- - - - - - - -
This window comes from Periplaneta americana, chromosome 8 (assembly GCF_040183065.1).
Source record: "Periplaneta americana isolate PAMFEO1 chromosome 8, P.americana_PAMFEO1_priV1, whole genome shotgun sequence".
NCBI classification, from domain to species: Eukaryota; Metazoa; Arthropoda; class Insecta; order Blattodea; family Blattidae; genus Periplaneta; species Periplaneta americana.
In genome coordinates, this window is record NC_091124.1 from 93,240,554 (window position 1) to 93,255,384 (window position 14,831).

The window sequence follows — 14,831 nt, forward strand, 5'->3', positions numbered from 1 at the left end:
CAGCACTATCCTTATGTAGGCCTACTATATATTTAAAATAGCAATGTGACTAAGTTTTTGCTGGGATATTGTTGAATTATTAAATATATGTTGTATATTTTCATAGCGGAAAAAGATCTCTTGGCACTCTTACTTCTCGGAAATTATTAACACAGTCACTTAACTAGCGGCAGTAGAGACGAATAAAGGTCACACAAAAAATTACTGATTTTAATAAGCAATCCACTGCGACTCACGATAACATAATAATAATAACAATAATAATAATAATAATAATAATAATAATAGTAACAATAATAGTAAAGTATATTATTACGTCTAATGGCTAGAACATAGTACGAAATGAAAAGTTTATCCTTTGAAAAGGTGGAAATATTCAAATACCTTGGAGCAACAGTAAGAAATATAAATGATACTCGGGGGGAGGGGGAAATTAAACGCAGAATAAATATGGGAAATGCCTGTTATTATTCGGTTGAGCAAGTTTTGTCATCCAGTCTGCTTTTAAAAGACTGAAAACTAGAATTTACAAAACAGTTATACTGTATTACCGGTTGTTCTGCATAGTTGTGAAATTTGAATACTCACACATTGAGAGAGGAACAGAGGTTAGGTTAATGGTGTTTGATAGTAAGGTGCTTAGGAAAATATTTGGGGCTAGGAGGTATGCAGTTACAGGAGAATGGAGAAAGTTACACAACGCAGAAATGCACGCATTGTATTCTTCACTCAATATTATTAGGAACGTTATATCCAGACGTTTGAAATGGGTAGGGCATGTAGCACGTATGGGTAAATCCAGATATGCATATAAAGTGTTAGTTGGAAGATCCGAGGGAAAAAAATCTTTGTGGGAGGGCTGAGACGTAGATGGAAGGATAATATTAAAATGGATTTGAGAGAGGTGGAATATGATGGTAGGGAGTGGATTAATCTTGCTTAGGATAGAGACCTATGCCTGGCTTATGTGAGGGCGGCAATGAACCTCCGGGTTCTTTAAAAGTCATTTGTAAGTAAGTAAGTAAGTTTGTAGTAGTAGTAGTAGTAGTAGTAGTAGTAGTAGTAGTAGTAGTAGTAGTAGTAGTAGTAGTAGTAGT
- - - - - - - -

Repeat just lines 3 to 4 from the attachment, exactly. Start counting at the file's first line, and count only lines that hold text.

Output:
NCBI classification, from domain to species: Eukaryota; Metazoa; Arthropoda; class Insecta; order Blattodea; family Blattidae; genus Periplaneta; species Periplaneta americana.
In genome coordinates, this window is record NC_091124.1 from 93,240,554 (window position 1) to 93,255,384 (window position 14,831).